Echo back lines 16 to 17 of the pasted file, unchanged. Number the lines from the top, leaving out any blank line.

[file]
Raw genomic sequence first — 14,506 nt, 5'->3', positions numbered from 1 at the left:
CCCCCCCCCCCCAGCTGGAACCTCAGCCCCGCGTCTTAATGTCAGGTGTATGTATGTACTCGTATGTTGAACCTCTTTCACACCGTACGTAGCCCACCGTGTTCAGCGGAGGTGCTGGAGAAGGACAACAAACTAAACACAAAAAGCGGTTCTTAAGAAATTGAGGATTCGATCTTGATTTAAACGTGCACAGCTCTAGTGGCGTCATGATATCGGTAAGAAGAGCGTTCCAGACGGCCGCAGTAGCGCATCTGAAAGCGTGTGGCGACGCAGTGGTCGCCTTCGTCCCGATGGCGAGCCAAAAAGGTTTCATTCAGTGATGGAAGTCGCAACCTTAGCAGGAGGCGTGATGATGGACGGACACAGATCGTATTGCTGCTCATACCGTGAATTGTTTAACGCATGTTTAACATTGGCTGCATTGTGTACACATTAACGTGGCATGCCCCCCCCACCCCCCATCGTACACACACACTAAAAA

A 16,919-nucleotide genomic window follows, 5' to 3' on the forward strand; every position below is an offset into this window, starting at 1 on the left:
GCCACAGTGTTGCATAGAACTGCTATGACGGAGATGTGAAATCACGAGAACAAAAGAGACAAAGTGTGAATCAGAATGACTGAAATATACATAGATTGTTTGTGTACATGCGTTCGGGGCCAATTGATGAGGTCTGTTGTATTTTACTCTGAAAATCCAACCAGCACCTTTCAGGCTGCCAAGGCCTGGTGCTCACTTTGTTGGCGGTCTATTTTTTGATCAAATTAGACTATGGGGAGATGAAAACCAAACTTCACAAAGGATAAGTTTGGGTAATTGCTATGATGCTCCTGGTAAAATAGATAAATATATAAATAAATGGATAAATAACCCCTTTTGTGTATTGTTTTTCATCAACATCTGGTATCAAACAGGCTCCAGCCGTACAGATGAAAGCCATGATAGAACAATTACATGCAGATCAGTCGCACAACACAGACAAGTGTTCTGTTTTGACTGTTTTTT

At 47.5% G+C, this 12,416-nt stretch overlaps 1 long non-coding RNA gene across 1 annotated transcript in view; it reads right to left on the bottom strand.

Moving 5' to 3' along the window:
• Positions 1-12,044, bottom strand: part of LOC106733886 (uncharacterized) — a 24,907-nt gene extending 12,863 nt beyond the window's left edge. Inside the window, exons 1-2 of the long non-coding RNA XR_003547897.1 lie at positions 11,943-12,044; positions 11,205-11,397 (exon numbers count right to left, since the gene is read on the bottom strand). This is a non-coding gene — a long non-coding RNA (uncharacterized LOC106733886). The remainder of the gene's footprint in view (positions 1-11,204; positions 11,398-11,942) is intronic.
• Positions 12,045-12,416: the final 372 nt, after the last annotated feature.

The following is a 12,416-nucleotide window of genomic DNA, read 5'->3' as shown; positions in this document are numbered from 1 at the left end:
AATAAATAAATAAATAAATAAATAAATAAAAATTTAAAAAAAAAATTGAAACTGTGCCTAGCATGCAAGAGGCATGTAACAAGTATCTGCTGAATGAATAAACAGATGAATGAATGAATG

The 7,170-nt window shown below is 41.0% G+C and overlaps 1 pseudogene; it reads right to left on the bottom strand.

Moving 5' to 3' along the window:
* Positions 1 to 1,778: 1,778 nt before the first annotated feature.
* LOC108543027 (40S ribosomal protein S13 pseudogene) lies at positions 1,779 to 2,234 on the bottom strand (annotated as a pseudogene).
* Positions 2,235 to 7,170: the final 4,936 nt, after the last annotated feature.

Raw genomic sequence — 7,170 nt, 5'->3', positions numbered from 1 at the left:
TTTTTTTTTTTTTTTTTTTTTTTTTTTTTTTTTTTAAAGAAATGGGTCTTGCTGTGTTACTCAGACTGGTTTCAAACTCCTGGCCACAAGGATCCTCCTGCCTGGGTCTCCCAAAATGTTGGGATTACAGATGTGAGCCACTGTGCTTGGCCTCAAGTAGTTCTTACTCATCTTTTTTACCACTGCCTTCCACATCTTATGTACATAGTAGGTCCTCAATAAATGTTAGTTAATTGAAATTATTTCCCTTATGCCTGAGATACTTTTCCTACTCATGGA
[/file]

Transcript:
Raw genomic sequence — 7,170 nt, 5'->3', positions numbered from 1 at the left:
TTTTTTTTTTTTTTTTTTTTTTTTTTTTTTTTTTTAAAGAAATGGGTCTTGCTGTGTTACTCAGACTGGTTTCAAACTCCTGGCCACAAGGATCCTCCTGCCTGGGTCTCCCAAAATGTTGGGATTACAGATGTGAGCCACTGTGCTTGGCCTCAAGTAGTTCTTACTCATCTTTTTTACCACTGCCTTCCACATCTTATGTACATAGTAGGTCCTCAATAAATGTTAGTTAATTGAAATTATTTCCCTTATGCCTGAGATACTTTTCCTACTCATGGA